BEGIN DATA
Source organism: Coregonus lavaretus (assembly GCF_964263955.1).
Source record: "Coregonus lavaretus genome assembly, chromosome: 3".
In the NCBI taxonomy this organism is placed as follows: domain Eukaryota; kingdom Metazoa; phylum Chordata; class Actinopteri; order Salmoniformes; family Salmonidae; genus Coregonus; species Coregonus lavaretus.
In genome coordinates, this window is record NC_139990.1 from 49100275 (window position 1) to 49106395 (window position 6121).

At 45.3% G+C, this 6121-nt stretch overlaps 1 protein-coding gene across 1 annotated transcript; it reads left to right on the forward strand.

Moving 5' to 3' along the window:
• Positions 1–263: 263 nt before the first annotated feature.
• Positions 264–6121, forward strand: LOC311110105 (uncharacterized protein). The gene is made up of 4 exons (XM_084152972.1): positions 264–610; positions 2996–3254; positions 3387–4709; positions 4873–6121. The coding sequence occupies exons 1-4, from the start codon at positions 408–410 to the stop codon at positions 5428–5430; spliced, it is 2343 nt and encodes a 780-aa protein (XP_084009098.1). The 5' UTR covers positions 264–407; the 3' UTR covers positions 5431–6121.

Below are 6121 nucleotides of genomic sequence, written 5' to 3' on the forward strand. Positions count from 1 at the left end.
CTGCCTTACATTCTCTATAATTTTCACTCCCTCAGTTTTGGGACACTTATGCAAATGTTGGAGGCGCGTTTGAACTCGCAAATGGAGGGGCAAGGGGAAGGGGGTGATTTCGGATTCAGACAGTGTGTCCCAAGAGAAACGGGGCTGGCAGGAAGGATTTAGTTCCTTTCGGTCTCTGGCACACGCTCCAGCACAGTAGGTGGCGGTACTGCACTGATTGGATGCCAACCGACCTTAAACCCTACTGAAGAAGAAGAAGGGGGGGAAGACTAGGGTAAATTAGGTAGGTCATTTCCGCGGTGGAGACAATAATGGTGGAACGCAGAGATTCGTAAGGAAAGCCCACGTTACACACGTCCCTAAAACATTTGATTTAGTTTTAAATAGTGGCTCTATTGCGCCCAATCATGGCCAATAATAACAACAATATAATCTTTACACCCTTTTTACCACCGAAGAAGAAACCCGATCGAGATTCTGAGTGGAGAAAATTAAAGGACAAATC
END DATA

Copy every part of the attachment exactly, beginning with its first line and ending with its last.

Source organism: Coregonus lavaretus (assembly GCF_964263955.1).
Source record: "Coregonus lavaretus genome assembly, chromosome: 3".
In the NCBI taxonomy this organism is placed as follows: domain Eukaryota; kingdom Metazoa; phylum Chordata; class Actinopteri; order Salmoniformes; family Salmonidae; genus Coregonus; species Coregonus lavaretus.
In genome coordinates, this window is record NC_139990.1 from 49100275 (window position 1) to 49106395 (window position 6121).

At 45.3% G+C, this 6121-nt stretch overlaps 1 protein-coding gene across 1 annotated transcript; it reads left to right on the forward strand.

Moving 5' to 3' along the window:
• Positions 1–263: 263 nt before the first annotated feature.
• Positions 264–6121, forward strand: LOC311110105 (uncharacterized protein). The gene is made up of 4 exons (XM_084152972.1): positions 264–610; positions 2996–3254; positions 3387–4709; positions 4873–6121. The coding sequence occupies exons 1-4, from the start codon at positions 408–410 to the stop codon at positions 5428–5430; spliced, it is 2343 nt and encodes a 780-aa protein (XP_084009098.1). The 5' UTR covers positions 264–407; the 3' UTR covers positions 5431–6121.

Below are 6121 nucleotides of genomic sequence, written 5' to 3' on the forward strand. Positions count from 1 at the left end.
CTGCCTTACATTCTCTATAATTTTCACTCCCTCAGTTTTGGGACACTTATGCAAATGTTGGAGGCGCGTTTGAACTCGCAAATGGAGGGGCAAGGGGAAGGGGGTGATTTCGGATTCAGACAGTGTGTCCCAAGAGAAACGGGGCTGGCAGGAAGGATTTAGTTCCTTTCGGTCTCTGGCACACGCTCCAGCACAGTAGGTGGCGGTACTGCACTGATTGGATGCCAACCGACCTTAAACCCTACTGAAGAAGAAGAAGGGGGGGAAGACTAGGGTAAATTAGGTAGGTCATTTCCGCGGTGGAGACAATAATGGTGGAACGCAGAGATTCGTAAGGAAAGCCCACGTTACACACGTCCCTAAAACATTTGATTTAGTTTTAAATAGTGGCTCTATTGCGCCCAATCATGGCCAATAATAACAACAATATAATCTTTACACCCTTTTTACCACCGAAGAAGAAACCCGATCGAGATTCTGAGTGGAGAAAATTAAAGGACAAATC